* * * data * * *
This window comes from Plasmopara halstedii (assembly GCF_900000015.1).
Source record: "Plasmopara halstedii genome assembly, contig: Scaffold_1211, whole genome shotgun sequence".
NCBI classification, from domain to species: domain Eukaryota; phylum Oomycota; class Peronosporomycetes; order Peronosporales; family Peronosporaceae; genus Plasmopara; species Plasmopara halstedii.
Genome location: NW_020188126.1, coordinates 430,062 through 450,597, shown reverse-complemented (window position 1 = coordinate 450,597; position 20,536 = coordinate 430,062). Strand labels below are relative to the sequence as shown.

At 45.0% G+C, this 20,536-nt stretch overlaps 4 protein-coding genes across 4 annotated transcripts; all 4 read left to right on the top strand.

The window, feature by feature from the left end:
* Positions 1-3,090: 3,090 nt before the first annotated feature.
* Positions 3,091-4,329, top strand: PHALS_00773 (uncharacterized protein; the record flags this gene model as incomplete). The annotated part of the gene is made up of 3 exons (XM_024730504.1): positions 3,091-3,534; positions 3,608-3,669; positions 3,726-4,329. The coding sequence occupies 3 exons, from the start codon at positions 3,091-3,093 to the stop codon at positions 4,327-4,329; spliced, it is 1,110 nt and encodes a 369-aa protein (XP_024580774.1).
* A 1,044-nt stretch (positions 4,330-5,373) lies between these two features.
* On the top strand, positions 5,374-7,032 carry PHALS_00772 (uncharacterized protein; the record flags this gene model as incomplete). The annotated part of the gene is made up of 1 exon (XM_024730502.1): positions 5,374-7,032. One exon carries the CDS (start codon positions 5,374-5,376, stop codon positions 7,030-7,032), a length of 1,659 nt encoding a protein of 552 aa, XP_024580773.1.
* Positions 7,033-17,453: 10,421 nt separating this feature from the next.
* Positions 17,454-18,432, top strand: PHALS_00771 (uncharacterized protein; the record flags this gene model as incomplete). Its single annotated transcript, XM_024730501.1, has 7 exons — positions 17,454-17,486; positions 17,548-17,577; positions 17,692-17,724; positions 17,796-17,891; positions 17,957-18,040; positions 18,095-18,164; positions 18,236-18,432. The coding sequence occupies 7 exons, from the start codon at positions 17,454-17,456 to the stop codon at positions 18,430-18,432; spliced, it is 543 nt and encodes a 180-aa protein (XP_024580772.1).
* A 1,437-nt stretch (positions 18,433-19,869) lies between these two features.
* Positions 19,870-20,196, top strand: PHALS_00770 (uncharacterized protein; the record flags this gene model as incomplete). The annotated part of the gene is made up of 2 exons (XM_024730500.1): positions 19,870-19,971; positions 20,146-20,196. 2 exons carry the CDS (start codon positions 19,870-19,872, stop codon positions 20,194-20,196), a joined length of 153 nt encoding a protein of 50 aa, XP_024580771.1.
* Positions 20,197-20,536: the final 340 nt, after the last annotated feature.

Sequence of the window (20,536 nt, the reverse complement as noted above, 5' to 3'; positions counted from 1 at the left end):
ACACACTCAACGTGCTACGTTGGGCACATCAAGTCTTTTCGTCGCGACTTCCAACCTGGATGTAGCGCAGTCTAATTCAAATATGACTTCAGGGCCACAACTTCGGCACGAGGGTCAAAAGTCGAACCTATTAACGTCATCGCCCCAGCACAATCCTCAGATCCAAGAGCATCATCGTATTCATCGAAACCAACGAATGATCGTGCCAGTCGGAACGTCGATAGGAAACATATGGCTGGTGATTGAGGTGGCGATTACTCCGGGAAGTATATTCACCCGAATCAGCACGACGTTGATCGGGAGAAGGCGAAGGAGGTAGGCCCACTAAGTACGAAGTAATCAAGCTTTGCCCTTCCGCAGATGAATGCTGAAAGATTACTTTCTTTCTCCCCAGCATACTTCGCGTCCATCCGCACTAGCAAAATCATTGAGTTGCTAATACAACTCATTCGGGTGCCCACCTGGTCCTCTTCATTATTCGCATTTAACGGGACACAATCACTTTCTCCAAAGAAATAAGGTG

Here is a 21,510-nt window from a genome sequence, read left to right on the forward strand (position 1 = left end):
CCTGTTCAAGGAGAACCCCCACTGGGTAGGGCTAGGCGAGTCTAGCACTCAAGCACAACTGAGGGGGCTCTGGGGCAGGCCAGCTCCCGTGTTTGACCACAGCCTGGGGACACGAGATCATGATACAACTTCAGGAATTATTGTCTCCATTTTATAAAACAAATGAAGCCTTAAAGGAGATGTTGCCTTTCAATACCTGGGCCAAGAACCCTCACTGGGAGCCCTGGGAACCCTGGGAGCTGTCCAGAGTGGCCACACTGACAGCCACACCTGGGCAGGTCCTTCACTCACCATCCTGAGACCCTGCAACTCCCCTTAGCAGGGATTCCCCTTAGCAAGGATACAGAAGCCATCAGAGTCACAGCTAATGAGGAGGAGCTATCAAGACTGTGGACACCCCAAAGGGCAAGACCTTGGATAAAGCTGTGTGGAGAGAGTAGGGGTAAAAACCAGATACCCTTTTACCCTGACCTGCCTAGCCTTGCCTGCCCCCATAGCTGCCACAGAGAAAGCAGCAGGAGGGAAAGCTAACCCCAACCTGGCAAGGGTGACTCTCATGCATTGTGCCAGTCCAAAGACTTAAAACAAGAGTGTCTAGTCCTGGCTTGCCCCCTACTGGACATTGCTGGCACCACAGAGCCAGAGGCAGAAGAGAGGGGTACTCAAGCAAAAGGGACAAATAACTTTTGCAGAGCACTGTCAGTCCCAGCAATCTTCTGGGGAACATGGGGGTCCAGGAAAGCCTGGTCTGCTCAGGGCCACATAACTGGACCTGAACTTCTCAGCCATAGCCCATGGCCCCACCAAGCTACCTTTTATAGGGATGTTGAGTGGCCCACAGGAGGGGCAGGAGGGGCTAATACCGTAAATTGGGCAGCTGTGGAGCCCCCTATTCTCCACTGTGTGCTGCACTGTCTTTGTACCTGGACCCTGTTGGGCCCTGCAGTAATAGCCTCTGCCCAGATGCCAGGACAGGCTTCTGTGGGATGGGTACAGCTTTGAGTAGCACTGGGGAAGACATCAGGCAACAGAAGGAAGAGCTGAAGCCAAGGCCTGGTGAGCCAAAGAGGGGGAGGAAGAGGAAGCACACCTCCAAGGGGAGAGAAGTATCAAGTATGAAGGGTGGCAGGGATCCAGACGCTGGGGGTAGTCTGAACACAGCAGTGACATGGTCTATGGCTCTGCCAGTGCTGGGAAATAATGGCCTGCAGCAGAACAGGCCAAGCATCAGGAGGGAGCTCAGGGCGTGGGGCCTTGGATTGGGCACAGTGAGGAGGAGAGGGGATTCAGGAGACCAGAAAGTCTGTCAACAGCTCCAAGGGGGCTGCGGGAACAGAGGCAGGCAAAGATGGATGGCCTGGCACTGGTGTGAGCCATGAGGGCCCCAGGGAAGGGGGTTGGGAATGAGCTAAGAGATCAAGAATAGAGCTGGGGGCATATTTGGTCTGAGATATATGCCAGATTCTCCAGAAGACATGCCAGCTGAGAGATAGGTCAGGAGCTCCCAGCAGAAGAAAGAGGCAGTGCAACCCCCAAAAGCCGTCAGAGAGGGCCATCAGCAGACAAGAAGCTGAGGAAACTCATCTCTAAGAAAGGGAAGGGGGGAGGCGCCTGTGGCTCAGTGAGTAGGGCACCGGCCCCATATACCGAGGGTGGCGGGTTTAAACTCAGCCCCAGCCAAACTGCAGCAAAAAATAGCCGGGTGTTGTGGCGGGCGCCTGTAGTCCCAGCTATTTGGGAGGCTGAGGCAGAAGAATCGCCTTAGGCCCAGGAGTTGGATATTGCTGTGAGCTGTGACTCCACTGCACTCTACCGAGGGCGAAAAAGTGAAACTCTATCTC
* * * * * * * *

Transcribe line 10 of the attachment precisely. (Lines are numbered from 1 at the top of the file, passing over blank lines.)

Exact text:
* On the top strand, positions 5,374-7,032 carry PHALS_00772 (uncharacterized protein; the record flags this gene model as incomplete). The annotated part of the gene is made up of 1 exon (XM_024730502.1): positions 5,374-7,032. One exon carries the CDS (start codon positions 5,374-5,376, stop codon positions 7,030-7,032), a length of 1,659 nt encoding a protein of 552 aa, XP_024580773.1.